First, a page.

US economy has added 157,000 jobs in January 2013, which was slightly below forecasts, but the number of new jobs at the end of 2012 was revised up significantly, official data has shown.
In November and December, the Labor Department’s revised figures showed that 127,000 more jobs were created than initially thought.
But the unemployment rate ticked up to 7.9% in January, from 7.8% in December.
In 2012, an average of 181,000 jobs a month were created, the data showed.
The news helped lift shares on Wall Street to levels not seen since before the financial crisis. In early trading the Dow Jones index rose above 14,000 for the first time since October 2007.
The unemployment rate is based on a survey of households, while the job creation figure is taken from a survey of employers.
On Wednesday, government data indicated that the US economy unexpectedly shrank at an annualized rate of 0.1% in the fourth quarter of 2012.
Meanwhile, an industry survey on Friday said that the US manufacturing sector grew in January at the fastest pace for nine months.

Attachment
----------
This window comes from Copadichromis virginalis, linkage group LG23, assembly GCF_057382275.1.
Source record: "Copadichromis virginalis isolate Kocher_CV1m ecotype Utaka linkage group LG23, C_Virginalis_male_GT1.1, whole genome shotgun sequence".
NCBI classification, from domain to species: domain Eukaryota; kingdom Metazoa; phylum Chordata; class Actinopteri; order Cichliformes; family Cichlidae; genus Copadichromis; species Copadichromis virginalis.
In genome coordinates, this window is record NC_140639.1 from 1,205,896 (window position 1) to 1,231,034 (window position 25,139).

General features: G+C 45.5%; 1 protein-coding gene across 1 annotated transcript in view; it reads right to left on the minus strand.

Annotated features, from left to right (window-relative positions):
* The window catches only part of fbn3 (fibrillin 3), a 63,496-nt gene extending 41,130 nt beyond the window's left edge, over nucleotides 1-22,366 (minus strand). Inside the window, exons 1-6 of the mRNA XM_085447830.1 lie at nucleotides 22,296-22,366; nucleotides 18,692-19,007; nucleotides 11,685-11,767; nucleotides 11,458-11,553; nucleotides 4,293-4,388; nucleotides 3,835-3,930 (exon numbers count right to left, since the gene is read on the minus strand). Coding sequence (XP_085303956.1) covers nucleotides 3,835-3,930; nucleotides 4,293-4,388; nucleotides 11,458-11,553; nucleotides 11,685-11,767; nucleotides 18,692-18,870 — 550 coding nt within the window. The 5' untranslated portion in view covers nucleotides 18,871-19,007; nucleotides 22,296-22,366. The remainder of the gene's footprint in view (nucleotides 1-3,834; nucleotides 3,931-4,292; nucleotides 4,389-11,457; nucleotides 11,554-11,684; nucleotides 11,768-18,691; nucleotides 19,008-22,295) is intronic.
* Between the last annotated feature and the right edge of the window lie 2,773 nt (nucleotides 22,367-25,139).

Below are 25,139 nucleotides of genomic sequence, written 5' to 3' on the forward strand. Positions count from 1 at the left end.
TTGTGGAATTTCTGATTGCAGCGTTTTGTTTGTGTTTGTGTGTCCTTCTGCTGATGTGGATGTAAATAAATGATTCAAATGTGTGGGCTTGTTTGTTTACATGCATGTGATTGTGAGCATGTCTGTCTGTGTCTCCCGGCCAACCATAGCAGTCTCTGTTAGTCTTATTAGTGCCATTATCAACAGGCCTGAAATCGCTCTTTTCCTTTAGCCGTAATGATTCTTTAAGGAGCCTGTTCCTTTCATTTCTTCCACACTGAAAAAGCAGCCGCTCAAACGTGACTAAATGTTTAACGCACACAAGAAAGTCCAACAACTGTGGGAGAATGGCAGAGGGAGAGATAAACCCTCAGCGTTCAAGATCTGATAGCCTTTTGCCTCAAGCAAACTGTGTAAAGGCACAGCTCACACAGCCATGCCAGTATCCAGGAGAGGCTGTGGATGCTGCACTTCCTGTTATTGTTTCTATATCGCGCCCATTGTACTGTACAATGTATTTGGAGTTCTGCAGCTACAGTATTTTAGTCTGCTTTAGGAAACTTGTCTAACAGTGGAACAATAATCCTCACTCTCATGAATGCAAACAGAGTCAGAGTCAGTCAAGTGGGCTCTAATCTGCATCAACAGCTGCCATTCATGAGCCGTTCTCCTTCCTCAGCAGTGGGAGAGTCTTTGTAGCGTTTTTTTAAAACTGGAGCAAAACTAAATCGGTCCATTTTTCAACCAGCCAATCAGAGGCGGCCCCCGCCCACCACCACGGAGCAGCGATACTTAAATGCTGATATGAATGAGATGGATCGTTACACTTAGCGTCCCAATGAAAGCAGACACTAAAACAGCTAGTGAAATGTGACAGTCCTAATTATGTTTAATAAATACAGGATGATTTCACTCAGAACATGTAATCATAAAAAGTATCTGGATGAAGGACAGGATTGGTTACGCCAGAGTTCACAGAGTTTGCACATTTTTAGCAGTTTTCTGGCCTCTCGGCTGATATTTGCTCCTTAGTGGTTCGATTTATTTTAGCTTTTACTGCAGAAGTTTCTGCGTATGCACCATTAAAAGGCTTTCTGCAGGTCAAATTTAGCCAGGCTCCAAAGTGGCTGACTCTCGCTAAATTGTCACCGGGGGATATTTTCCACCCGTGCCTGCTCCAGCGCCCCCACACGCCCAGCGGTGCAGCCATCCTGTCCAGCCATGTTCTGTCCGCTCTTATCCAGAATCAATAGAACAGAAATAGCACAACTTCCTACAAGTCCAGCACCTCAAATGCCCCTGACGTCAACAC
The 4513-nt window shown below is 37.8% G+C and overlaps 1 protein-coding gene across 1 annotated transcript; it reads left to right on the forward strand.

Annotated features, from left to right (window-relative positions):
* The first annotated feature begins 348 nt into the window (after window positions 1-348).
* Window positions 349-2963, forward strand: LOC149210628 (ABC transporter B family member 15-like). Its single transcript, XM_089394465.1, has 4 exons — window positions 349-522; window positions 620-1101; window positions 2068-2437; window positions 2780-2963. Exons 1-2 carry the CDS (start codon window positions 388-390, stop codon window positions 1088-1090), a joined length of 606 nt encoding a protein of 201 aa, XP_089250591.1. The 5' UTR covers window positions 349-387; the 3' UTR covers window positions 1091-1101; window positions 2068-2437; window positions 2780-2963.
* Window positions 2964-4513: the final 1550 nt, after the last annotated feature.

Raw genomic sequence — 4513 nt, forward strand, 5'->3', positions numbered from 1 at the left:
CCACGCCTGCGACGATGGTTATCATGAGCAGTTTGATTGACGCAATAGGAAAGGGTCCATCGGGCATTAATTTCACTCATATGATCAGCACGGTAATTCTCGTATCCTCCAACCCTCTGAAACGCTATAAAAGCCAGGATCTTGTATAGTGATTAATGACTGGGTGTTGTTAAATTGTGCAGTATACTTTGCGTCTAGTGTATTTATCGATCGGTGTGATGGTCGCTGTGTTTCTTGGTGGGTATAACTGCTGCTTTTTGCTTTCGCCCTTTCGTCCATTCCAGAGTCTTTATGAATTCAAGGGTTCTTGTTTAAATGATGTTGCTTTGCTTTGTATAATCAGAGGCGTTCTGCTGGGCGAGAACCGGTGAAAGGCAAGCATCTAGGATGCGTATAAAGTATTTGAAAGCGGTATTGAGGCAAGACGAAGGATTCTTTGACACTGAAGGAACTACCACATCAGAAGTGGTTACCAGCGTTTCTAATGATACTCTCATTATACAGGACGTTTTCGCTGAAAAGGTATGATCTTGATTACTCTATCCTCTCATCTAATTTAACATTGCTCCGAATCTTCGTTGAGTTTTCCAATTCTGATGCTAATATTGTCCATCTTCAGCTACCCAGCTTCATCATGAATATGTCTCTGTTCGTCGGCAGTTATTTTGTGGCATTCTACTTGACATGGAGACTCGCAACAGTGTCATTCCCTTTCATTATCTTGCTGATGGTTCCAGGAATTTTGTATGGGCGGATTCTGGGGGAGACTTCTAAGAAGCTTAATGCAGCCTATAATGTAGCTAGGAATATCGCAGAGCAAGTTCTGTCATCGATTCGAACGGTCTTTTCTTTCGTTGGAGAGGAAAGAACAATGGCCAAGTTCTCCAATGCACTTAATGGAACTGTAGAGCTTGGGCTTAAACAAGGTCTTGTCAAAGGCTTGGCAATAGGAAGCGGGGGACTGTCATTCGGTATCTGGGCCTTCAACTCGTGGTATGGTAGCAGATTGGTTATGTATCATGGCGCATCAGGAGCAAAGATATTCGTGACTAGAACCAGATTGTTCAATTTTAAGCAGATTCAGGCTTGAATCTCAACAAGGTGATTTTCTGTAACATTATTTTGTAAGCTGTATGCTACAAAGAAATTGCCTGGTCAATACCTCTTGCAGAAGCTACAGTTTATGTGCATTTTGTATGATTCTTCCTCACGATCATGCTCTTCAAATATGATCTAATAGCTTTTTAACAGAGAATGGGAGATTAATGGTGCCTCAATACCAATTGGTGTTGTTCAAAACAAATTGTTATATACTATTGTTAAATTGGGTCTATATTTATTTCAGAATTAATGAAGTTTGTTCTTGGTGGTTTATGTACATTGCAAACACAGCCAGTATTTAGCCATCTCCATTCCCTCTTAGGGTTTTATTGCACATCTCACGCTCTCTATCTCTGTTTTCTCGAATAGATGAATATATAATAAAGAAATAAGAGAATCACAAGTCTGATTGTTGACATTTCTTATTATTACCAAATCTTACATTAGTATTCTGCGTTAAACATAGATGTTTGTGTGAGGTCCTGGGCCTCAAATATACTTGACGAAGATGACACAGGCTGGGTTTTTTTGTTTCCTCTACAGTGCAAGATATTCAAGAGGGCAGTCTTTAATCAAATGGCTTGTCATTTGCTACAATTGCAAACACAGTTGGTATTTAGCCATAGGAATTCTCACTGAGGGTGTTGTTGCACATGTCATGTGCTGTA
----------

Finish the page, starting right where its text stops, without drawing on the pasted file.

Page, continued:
The latest purchasing managers’ index from financial data firm Markit rose to 55.8 last month, up from 54 in December. A reading above 50 indicates growth.
Markit said that its latest survey “suggests the underlying health of the industrial sector continues to improve, and rising production will help the economy return to growth in the first quarter, provided there are no set-backs in coming months”.
The Labor Department said that in January, jobs were created in retail, construction, healthcare and wholesale trade, but jobs were lost in transportation and warehousing.
Employment in retail rose by 33,000, compared with an average monthly gain of 20,000 in 2012.
Employment in construction rose by 28,000. The Labor Department said that the industry had created 296,000 jobs since falling to a low in January 2011, but added that the current level of employment was still some two million below its previous peak in April 2006.
Healthcare added 23,000 jobs in January, while wholesale trade added 15,000.
There was little change in manufacturing employment, which has been essentially flat since July 2012.
On the downside, couriers and messengers lost 19,000 jobs, after strong seasonal hiring in November and December came to an end.
Darrell Cronk, regional chief investment officer for Wells Fargo Private Bank in New York, said: “Like most of our jobs reports, it seems like every month, there is something for everybody in this one – there are positives and negatives.
“It was certainly below expectations and a slight negative that we saw a tick up in the unemployment rate from 7.8% to 7.9%, especially with the labour force participation rate staying where it is, which suggests there aren’t a vast influx of those unemployed/underemployed coming back being job seekers. That was disappointing.”